Donald Trump and Hillary Clinton shake hands at the end of their first presidential debate at Hofstra University in Hempstead, N.Y., on Sept. 26. (Mike Segar/Reuters)

“Sometimes, when I listen to my opponent, it kind of seems he doesn’t know who our friends are versus our adversaries. He has this weird fascination with dictators,” said Hillary Clinton in a rally in Florida on Friday. “He’s kind of signed up for the Vladimir Putin wish list. He doesn’t care whether NATO falls apart, and he is really cavalier about other countries getting nuclear weapons. He said he doesn’t care. Let Japan, South Korea, even Saudi Arabia, get a nuclear weapon. Whoa! That’s the kind of dangerous, reckless talk that people around the world pay attention to.”

There is an irony here that Clinton is doing a fine job making clear how scary a Trump presidency would be while Trump spends time demonizing America and transforming everyday life into a setting for a teen dystopia movie. The group Republicans for Clinton ( is out with an ad reminding us just how alarmist Trump sounds:

On one level, the ludicrous hyperbole is amusing, but plainly Trump has figured out that making things seem scary creates impetus to toss out career politicians in favor of a novice and plays into disgruntled voters’ negative feelings about their own lives.

Clinton’s retort has been two-part.

First, she’s started sounding more optimistic in tone. Also in Florida, Clinton told the crowd, “I am confident and optimistic about our country. We never get anything done if all we do is get down in the mouth and feel bad and complain and try to blame somebody for something else. That’s not who we are as Americans. We need to lift ourselves up, and we need to roll up our sleeves to get to work to make sure that future is what it should be for our country.”

Evident in her roll-out of a national service policy (including an expanded Peace Corps and AmeriCorps and a new part-time force of reserve volunteers), her can-do attitude differs sharply from Trump’s pessimism and insistence he “alone” can fix the country. (“Tens and tens of millions of Americans do some kind of volunteering in your hometowns every single year. It’s one of the best things about the American people. We are doers. We don’t just shrug our shoulders when we see something that needs fixing, we don’t get resigned or pathetic, or blame other people and turn on each other to find scapegoats. We roll up our sleeves, we get to work to try to make things better in our neighborhood, our community, our city, our state, our country.”)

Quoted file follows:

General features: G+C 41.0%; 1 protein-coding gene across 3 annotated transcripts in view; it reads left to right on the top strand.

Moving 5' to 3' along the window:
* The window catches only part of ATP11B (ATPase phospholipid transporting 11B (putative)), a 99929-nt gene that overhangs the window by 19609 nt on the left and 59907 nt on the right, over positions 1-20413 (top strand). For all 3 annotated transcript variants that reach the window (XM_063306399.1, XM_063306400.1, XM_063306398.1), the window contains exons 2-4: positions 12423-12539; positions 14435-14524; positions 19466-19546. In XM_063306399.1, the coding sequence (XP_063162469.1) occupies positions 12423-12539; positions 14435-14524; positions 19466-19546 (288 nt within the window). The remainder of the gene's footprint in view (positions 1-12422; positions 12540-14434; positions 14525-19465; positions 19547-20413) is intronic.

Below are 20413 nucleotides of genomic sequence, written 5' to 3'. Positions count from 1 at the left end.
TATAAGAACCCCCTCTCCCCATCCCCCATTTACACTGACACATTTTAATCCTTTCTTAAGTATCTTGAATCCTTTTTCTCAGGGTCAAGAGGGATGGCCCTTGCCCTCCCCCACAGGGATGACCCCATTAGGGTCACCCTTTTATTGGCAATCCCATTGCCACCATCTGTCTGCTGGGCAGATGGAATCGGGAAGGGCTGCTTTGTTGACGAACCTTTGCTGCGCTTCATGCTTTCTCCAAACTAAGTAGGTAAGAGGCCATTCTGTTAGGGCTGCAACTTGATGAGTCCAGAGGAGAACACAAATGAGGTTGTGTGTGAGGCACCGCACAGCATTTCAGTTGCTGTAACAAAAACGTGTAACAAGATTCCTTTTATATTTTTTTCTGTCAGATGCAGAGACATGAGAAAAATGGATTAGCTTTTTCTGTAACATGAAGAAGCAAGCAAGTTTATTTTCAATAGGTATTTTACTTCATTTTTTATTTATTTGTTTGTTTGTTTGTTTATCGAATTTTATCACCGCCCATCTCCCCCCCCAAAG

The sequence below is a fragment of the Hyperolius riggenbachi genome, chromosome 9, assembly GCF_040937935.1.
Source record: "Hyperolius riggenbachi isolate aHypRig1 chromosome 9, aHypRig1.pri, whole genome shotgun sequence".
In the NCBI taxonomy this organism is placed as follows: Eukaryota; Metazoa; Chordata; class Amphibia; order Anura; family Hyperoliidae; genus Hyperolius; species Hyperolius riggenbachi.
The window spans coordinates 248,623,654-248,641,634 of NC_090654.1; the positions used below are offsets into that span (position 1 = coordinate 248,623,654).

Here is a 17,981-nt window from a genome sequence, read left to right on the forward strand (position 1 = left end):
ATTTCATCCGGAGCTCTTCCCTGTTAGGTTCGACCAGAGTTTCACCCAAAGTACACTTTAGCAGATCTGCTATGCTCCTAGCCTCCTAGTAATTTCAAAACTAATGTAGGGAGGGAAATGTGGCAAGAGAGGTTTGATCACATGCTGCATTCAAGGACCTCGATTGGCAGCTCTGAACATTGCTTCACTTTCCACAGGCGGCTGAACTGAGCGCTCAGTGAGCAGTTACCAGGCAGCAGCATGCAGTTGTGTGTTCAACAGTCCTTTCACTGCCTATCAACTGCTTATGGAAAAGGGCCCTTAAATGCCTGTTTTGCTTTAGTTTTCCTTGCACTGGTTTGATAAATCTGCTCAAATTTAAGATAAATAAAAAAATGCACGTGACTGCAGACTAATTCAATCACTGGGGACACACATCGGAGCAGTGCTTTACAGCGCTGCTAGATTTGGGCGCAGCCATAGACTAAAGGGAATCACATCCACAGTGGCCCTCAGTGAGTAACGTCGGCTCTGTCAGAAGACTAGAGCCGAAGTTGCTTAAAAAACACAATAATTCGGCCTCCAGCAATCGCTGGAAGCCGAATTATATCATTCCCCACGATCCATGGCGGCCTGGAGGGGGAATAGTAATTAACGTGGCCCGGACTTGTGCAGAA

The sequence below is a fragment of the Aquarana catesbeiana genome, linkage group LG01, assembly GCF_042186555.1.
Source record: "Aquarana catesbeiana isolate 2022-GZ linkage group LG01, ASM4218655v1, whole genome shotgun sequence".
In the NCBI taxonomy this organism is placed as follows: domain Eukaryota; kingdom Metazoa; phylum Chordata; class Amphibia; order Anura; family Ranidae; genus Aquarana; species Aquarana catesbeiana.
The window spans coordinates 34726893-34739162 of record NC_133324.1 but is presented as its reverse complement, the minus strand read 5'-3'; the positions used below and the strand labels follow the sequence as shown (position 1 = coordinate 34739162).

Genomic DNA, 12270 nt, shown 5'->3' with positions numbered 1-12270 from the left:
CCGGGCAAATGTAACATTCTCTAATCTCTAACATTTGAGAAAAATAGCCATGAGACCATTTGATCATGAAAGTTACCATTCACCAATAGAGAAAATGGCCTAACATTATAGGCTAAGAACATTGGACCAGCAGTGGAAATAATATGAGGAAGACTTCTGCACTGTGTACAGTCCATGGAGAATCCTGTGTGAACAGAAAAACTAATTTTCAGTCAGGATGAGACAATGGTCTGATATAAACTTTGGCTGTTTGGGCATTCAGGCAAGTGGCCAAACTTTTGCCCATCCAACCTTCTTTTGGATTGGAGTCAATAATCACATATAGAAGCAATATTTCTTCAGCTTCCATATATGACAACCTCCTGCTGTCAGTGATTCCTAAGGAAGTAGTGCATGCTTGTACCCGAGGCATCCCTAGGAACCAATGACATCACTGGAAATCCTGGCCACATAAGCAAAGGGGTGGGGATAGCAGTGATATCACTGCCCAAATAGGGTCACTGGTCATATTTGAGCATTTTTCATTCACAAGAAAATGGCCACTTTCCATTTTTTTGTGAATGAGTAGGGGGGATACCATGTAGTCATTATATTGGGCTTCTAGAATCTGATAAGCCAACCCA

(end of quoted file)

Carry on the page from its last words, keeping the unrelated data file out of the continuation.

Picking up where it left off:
Clinton is in good company when she says she doesn’t recognize the portrait of America that Trump paints. Especially with regard to minorities (in his telling, African Americans routinely get shot walking down the street and Mexicans are “rapists”), Trump intentionally scares his base — mostly less educated white males. They feel angry, aggrieved, left behind — and Trump now wants to scare the living daylights out of them and their wives. Clinton tells them America is and always will be great so long as it is “good” (maintains its civic virtues).

Clinton, greatly aided by Trump’s unhinged attacks of Alicia Machado (not the first angry feud or self-destructive loss of impulse control we have seen from him), has adopted a second line of attack: making clear that voters are afraid — of Trump.

This isn’t hard to do so long as he is spouting bizarre ideas (don’t stand behind sovereign debt, spread nuclear weapons, back away from NATO) and attacking Gold Star parents or an American-born judge presiding over the Trump University lawsuit. She is banking that it is easier to get voters (already privy to Trump’s erratic personality) to think Trump is a lunatic than it is to get them to believe they are living in a Third World country, as he likes to call America.

That’s certainly the tactic that has moved many Republicans her way. Again from

Former homeland security secretary Michael Chertoff observed in a statement provided to Right Turn, “As recently as in the first Presidential debate, Donald Trump has repeatedly displayed an amazingly reckless and confused approach to the use of nuclear weapons. Americans can’t afford a commander in chief who would gamble with the nuclear trigger.”

Events of the past week or so have driven some Republicans, however grudgingly, into Clinton’s camp. “We’ve met more new Republicans voting for Clinton, added more volunteers and raised more money this week than in the previous six weeks combined,” says co-founder John Stubbs. “Mr. Trump’s debate performance probably had something to do with that, but frankly more helpful was Secretary Clinton’s.” He argues, “She was prepared, pragmatic and reasonable. Republicans seeking stability see Clinton plus a Republican Congress as an acceptable outcome in what has been a truly unholy election year.”

In short, Trump creates a fictional dystopia to scare voters into embracing a strongman. Clinton sounds a call to civic participation in contrast to Trump’s gloom. Clinton wants voters to trust their own observations and conclude that Trump is an unhinged nut who will damage the country. If Trump keeps behaving in ways consistent with the latter, Clinton will find her road to the White House become much smoother.